Bookshelf or Floorstanding Speakers: Which Should You Choose?

2015-03-03T14:44:37+00:00January 6th, 2014|Audio, Audio Components, Buyer Guides, Features|Comments Off on Bookshelf or Floorstanding Speakers: Which Should You Choose?

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Accuracy & Imaging
This brings us to a very important aspect, which is accuracy and imaging.  There are a number of factors involved here that we need to consider.  The first factor is that of cabinet resonance.  With the movement of the tweeter and woofer, the speaker cabinet, to which the drivers are affixed, will vibrate or resonate.  Cabinet resonance is an undesirable result of the movement of the speaker drivers.  These resonances negatively impact the accuracy or purity of the sound waves emitted by the speaker drivers with an audible effect.  The manifestation of these unwanted resonances is typically a blurring or muddiness of the sound, with reduced clarity and transient speed as well as vagueness/loss of imaging.  Imaging is the ability of a stereo pair of speakers to present sounds in perceived fixed locations before the listener – left to right, closer and farther, as well as higher and lower.  Good imaging, commonly referred to as the soundstage, can recreate the various elements of the sound, such as the singer or instruments, as if they were in-front of the listener.  Speaker engineers try to design speaker cabinets to minimize resonances and their negative effects; however, all speaker cabinets resonate to some degree.  The fact is that the larger the cabinet and the longer the cabinet walls the more difficult it is to reduce cabinet resonance.  Floorstanding speakers require additional internal bracing to keep their resonances in check, given their larger and longer panels.  However, without great additional cost, it is very difficult to reduce a floorstanding speaker’s cabinet resonances to the level of a bookshelf speaker.  This means, that in our scenario, the bookshelf speaker will have lower cabinet resonance and therefore, better or more accurate, clearer sound with better imaging than the floorstander.

The next factor is baffle interaction.  The baffle is the front facing panel of the speaker to which the drivers are generally mounted.  When the speaker drivers move and emit sound, some of the sound waves travel across the baffle before rolling around the speaker to the back.  A larger baffle will have a greater impact on the emitted sound, which can be compensated for in part by the crossover design but ultimately, larger baffles generally result in larger negative impacts on frequency response, while also reducing the ability of the speaker to go unnoticed or disappear within the soundstage.  Hence, a floorstanding speaker, having a larger front baffle, will be more negatively impacted by this effect and a bookshelf speaker will generally have a more even frequency response with better imaging.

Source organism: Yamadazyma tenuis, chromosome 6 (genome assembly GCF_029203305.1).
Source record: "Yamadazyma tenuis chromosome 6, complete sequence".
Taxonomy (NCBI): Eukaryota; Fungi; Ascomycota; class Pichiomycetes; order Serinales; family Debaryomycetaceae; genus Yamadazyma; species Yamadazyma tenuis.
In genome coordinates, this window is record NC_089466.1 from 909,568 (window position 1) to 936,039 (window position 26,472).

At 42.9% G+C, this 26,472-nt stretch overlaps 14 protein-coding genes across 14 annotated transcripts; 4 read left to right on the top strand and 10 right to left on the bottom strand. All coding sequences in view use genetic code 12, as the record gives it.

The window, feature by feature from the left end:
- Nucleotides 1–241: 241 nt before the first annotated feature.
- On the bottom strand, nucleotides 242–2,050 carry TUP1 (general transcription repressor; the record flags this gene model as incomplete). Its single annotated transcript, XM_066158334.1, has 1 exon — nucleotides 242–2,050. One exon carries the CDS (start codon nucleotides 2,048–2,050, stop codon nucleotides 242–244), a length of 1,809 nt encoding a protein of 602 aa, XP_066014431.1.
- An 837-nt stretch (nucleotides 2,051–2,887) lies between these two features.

Another factor is floor bounce.  Since the speakers we are considering are both two-way, two-driver models, floor bounce will generally not be a significant factor.  Floor bounce is the reflection of the sound waves emitted by the drivers off the floor between the speaker and the listener.  The closer the speaker drivers are to the floor, the more detrimental the impact, which generally presents itself as a hump in frequency response between 100 Hz and 200 Hz.  In a two way speaker, the drivers would likely be significantly elevated, minimizing this effect.  This would be something to pay more attention to in a multi-driver floorstanding speaker that has drivers close to the floor, in which case the bookshelf speaker would generally be more immune to this distortion.

Something to keep in mind is that as you add drivers to a speaker it generally requires a more complex crossover.  Crossovers have a detrimental effect on the audio signal, which can be minimized by design, parts and engineering but never completely eliminated.  More complex crossovers will have greater potential to negatively impact the audio signal and most often floorstanding speakers will have more drivers and more complex crossovers than bookshelf speakers.  This is not an absolute and doesn’t relate to our scenario but is worth keeping in mind.

So what’s the verdict?  In our controlled scenario, the results are that: cost, size and power handling are irrelevant; placement & décor and accuracy & imaging favour the bookshelf speaker and; sensitivity & volume, together with, bass extension favour the floorstanding speaker.  In most general terms, this means if bass and higher volume capability are of prime importance, a floorstanding speaker will have the advantage; whereas, if accuracy, imaging and flexibility of placement turn your key, then a bookshelf speaker will likely be the more attractive choice.  In the real world things get more complicated with varying quality, materials, driver types and multiple drivers, along with subwoofers.  This information can help as a guide but the only way to get to a definite answer is to try as many speakers out in your room as you can and let your ears guide you.

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